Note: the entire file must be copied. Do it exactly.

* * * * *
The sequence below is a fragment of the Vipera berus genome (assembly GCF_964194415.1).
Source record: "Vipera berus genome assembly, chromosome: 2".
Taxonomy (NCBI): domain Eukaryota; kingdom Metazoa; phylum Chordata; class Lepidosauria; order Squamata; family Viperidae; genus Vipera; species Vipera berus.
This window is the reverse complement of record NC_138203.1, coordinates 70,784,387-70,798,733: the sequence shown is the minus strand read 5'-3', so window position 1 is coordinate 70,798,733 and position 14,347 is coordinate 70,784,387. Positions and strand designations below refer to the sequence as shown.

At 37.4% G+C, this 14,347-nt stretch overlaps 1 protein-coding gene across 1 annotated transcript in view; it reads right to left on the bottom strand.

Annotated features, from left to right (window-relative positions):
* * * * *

The sequence below is a fragment of the Vipera berus genome (assembly GCF_964194415.1).
Source record: "Vipera berus genome assembly, chromosome: 2".
Taxonomy (NCBI): domain Eukaryota; kingdom Metazoa; phylum Chordata; class Lepidosauria; order Squamata; family Viperidae; genus Vipera; species Vipera berus.
This window is the reverse complement of record NC_138203.1, coordinates 70,784,387-70,798,733: the sequence shown is the minus strand read 5'-3', so window position 1 is coordinate 70,798,733 and position 14,347 is coordinate 70,784,387. Positions and strand designations below refer to the sequence as shown.

At 37.4% G+C, this 14,347-nt stretch overlaps 1 protein-coding gene across 1 annotated transcript in view; it reads right to left on the bottom strand.

Annotated features, from left to right (window-relative positions):